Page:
The total harm caused by excessive alcohol consumption is a staggering $2.05 per drink in the United States, and, of this, the government ends up paying about 80 cents per drink. However, the federal government and states only bring in about 21 cents per drink on average in alcohol taxes, according to new research in the Journal of Studies on Alcohol and Drugs. This leaves the majority of the cost of alcohol's harms borne by those who don't drink excessively or who don't drink at all.
Each year, one in five U.S. adults -- an estimated 53 million people -- experience harm because of someone else's drinking, according to new research in the Journal of Studies on Alcohol and Drugs. Similar to how policymakers have addressed the effects of secondhand smoke over the last two decades, society needs to combat the secondhand effects of drinking, the authors state, calling alcohol's harm to others "a significant public health issue."
Indicators of despair -- depression, suicidal ideation, drug use and alcohol abuse -- are rising among Americans in their late 30s and early 40s across most demographic groups, according to new research led by Lauren Gaydosh, assistant professor of Medicine, Health and Society and Public Policy Studies at Vanderbilt University. These findings suggest that the increase in "deaths of despair" observed among low-educated middle-aged white Baby Boomers (born 1946-1964) in recent studies may begin to impact the youngest members of Generation X (born 1974-1983) more broadly in the years to come.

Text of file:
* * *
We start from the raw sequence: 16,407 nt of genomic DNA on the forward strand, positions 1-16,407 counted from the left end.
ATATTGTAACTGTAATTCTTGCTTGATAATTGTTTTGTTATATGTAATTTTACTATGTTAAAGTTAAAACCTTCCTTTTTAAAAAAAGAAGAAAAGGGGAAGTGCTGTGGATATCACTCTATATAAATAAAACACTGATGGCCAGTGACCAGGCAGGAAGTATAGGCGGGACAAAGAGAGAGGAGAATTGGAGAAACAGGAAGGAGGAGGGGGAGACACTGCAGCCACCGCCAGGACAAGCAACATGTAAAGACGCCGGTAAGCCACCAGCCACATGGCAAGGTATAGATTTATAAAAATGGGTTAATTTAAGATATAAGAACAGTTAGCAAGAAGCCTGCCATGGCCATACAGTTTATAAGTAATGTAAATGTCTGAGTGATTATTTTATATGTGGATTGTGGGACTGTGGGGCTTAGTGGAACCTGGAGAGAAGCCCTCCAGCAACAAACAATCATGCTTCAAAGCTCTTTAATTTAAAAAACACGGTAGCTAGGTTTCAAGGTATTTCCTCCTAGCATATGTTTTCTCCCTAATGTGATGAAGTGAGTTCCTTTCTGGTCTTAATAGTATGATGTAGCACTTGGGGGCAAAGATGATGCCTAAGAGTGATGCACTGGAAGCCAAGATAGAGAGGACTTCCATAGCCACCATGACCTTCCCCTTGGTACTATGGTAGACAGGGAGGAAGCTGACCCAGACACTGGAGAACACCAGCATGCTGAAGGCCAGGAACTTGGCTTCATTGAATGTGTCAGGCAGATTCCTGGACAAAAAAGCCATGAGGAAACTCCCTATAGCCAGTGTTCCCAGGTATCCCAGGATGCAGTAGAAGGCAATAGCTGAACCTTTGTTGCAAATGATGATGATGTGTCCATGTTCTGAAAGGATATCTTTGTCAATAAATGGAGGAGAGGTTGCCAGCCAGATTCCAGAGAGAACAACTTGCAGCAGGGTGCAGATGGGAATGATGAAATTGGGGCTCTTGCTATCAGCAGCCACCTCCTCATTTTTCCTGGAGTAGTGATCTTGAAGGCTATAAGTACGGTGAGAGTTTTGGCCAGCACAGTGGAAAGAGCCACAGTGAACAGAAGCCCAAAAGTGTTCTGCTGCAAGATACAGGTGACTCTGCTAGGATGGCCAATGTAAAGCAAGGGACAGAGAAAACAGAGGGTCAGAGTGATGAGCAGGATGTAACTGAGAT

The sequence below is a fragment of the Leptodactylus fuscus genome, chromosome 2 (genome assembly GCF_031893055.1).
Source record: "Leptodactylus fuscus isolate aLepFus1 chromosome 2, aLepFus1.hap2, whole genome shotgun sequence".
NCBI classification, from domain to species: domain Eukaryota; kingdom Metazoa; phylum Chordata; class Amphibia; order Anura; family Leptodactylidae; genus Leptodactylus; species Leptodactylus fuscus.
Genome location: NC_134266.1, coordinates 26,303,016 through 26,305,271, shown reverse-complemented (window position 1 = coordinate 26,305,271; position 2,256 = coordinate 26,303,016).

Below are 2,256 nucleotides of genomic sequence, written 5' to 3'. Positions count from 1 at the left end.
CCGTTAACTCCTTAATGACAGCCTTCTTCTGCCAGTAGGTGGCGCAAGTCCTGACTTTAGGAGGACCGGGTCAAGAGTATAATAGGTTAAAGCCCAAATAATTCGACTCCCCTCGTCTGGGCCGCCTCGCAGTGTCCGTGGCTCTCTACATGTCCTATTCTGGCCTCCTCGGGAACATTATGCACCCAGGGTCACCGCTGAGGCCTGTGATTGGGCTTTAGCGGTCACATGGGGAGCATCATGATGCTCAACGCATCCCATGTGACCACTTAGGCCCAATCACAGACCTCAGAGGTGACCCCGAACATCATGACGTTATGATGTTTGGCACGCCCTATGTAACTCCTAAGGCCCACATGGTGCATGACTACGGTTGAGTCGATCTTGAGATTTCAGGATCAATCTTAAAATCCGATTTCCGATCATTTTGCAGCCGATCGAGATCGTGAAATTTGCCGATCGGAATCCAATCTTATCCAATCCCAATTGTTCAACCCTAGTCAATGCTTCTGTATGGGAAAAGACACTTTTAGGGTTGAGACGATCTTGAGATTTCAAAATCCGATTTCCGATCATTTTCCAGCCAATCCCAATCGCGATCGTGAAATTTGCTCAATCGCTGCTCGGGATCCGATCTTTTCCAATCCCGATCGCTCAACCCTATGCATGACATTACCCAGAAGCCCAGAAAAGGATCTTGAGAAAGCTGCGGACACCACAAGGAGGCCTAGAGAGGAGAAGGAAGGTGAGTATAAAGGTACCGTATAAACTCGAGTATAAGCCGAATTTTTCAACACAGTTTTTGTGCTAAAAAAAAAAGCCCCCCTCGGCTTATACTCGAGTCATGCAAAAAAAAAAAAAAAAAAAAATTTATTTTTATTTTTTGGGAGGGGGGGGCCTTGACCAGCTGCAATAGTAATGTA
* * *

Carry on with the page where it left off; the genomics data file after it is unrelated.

Alcohol and other substance-use problems take enormous psychological and societal tolls on millions of Americans. Now a study from the Massachusetts General Hospital (MGH) Recovery Research Institute shows that more than a third of individuals who consider themselves in recovery from an alcohol or other substance use disorder continue to suffer from chronic physical disease. The study, published online in the Journal of Addiction Medicine, is the first to look at the national prevalence of medical conditions that are commonly caused or exacerbated by excessive and chronic alcohol and other drug use among people in addiction recovery.
Drinking a daily glass of wine for health reasons may not be so healthy after all, suggests a new study from Washington University School of Medicine in St. Louis.
Analyzing data from more than 400,000 people ages 18 to 85, the researchers found that consuming one to two drinks four or more times per week -- an amount deemed healthy by current guidelines -- increases the risk of premature death by 20 percent, compared with drinking three times a week or less. The increased risk of death was consistent across age groups.
Alcohol is a leading risk factor for death and disease worldwide, and is associated with nearly one in 10 deaths in people aged 15-49 years old, according to a Global Burden of Disease study published in The Lancet that estimates levels of alcohol use and health effects in 195 countries between 1990 to 2016.